Learning to make great digital art is hard work. I would like to share a few ideas and tips that have helped me and could improve your digital painting for board games.
Personally, I have always played and experimented with a variety of styles. In some ways, this has hindered me from progressing in one direction. I often end up using time on something irrelevant to the actual painting. I have found that if I want to improve, I need more focus.
When painting with traditional ink on paper, you concentrate on every stroke you make. Many times when we illustrate digitally , there are too many options and noise between your vision and the final product – like suddenly wanting to setup new shortcut keys, check tutorials, or search for reference images.
So get rid of any noise that interrupts your workflow. Work in broad strokes, do not get caught up in details, and create a clean working environment that will free the creative process.
When starting a new piece of artwork, you might fear making bad or wrong lines. If you make progress on a piece, you probably worry of ruining what you have already made.
SOME DIFFERENT APPROACHES
I usually see two opposite ways to approach a new piece of artwork. One way is the color book style, where you work very methodically, from linework to coloring. The other way is a very iterative and intuitive single layered approach, where you add stuff to the canvas and continue adjusting until you are satisfied with the results. I do not think one method is superior to the other, but I do like when art pieces vibrate and feel rough up close but in unity at a distance.
To get the creative flow going, you could try to split up the process in confined parts, where you forget about the other steps. You might listen to the advice from comic artist Snorre Krogh and work in confined time slots. Divide your session in 4 steps: composition, volume, lines, and colors. Another positive effect of working within a limited time frame is that you are more likely to be able to finish all of the art you need to make.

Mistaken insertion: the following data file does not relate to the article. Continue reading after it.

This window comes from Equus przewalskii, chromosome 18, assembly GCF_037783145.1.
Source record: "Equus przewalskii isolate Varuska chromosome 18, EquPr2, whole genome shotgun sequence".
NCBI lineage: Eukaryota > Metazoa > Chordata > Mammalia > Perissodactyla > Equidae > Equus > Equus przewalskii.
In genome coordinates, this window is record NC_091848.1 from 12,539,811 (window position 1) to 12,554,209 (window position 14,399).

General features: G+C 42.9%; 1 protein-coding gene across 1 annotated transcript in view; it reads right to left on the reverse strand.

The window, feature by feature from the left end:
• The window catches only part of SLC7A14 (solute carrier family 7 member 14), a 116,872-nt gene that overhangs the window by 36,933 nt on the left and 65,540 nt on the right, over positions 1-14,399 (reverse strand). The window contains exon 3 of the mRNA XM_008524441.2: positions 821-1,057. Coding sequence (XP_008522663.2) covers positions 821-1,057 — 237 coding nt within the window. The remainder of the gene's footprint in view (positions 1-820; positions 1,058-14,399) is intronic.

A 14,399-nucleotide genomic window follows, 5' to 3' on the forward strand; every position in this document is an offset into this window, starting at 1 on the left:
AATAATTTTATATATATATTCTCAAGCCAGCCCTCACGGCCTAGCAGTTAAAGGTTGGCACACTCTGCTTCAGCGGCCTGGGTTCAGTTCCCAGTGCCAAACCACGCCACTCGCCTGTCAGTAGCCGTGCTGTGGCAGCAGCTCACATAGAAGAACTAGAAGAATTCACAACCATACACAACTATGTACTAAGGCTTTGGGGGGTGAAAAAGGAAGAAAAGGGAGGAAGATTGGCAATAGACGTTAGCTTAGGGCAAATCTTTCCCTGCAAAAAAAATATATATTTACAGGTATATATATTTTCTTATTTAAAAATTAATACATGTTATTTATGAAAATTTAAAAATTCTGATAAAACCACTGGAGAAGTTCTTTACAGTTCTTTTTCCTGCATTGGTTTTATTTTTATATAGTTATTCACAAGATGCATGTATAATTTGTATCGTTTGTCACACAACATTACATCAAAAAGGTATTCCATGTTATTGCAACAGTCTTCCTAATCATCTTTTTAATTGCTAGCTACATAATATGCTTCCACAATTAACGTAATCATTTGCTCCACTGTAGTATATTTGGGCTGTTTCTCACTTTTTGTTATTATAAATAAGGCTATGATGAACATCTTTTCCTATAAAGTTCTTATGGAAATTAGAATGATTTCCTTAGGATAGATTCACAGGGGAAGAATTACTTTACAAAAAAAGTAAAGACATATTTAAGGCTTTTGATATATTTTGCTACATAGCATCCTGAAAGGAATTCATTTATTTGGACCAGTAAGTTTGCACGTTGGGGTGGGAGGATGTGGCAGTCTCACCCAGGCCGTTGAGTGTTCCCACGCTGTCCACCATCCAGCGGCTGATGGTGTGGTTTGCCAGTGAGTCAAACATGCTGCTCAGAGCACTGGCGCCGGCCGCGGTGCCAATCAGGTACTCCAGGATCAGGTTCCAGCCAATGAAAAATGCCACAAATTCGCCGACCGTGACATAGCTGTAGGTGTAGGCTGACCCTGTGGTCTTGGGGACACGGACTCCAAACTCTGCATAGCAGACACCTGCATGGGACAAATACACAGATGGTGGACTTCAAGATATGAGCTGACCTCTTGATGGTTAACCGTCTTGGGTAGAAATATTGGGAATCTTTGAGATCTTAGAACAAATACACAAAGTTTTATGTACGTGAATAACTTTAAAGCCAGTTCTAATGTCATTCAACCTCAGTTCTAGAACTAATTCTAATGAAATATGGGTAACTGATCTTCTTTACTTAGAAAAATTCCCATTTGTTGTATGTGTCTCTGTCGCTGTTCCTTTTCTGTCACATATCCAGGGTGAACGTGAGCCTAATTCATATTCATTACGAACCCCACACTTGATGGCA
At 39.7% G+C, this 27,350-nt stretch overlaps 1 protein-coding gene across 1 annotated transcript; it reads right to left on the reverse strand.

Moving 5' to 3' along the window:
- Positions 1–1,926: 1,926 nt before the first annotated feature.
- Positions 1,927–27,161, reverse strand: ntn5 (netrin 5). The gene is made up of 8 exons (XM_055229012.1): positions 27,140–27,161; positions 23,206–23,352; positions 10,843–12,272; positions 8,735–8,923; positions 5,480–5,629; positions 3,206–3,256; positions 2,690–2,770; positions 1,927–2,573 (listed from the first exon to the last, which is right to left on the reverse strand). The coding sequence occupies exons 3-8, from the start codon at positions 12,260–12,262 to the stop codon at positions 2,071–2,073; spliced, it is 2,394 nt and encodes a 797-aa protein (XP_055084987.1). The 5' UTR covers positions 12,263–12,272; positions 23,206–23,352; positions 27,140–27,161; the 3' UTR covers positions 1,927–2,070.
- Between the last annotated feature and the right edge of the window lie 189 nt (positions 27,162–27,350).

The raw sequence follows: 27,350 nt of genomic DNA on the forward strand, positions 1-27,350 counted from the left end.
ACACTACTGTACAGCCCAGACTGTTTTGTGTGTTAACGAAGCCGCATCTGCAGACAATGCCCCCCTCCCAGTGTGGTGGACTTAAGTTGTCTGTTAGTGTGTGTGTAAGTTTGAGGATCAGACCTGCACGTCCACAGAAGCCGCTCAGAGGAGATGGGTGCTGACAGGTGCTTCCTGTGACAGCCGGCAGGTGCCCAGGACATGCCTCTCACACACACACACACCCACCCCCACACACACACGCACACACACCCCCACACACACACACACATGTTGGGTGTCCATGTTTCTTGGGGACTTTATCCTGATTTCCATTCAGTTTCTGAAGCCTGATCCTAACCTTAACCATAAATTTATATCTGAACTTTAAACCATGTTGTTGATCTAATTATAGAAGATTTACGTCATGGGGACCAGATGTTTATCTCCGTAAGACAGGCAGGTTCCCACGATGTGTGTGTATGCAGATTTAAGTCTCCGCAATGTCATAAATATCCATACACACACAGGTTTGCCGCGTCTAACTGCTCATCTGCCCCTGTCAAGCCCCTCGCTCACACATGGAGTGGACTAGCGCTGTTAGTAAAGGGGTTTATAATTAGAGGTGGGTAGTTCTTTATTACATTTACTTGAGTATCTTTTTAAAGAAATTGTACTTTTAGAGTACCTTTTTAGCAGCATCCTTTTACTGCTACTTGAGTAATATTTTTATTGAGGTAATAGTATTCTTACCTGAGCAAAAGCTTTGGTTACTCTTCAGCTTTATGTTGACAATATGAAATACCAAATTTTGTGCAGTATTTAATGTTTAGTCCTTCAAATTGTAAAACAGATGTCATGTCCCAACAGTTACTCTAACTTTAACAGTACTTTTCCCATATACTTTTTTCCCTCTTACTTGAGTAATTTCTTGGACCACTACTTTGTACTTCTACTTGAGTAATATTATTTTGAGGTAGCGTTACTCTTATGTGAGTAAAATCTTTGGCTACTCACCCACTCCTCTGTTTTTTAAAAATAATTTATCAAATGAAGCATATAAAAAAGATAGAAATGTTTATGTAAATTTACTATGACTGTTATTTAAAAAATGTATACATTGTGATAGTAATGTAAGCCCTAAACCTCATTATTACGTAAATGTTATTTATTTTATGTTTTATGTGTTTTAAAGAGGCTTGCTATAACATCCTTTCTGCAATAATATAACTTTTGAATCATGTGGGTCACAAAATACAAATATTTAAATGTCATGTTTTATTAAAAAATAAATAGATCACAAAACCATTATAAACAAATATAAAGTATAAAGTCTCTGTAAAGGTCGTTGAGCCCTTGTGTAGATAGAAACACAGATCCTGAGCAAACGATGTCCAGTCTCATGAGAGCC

Before you start
Try not to go Googling all the time during your session. You can do some initial research on what a parrot or carrot looks like, but try to do it before you start or, even better, another day! Using reference images like photos found on the internet or setting up a rough 3D scene in your favourite software can be a great help for that million dollar cover you are going to make, but in your next piece, you should forget about all that and just concentrate on your own skills.
If you are working on a very small tablet, I recommend investing in a bigger one. Lines will be better and you will be able to move your arms more easily, which will improve your work. I am working on a medium wacom. I found the 13” cintique to be too small and I can only dream of acquiring one of the bigger ones someday. Check out Matt Korr’s tablet comparison.
ctrlpaint – tablets compared from matt kohr on Vimeo.
Start out in correct format and size.
This might sound obvious, and you could always work bigger than the final product and just deal with it in the layout, but having an idea of the component’s final size gives you an idea of the amount of detail (work time) you need to put in it. Also, knowing if a card UI might block part of the illustration will help you make the best composition for the painting.
I would always work in at least 600 dpi in case you might later want to use the illustration in another context.
Normally, the standard for illustrations made for print is 300 dpi. This means that a regular poker-sized card 2.5 x 3.5 inches would be 750 x 1050 pixels. That is quite small for a digital drawing so I would always work in at least 600 dpi in case you might later want to use the illustration in another context. And don’t forget the bleed. Make the drawing bigger than the card to compensate for any misalignment when the card is cut at the printshop. This would the make the regular card 2.74” x 3.74” (1644 px x 2244 px). Here is a template image from Board Game Makers.
Paint in RGB and convert it to CMYK in your print files. Then you have the RGB images to use in online marketing, which are the ones with the biggest visual spectrum of color gamut. When you convert your painting to CMYK in Photoshop, it might look weaker than the original. But it is often impossible to know the outcome by looking at the screen, so make a test print and adjust contrast and color balance afterwards.
Stay tuned for the next part: Sketch & Line work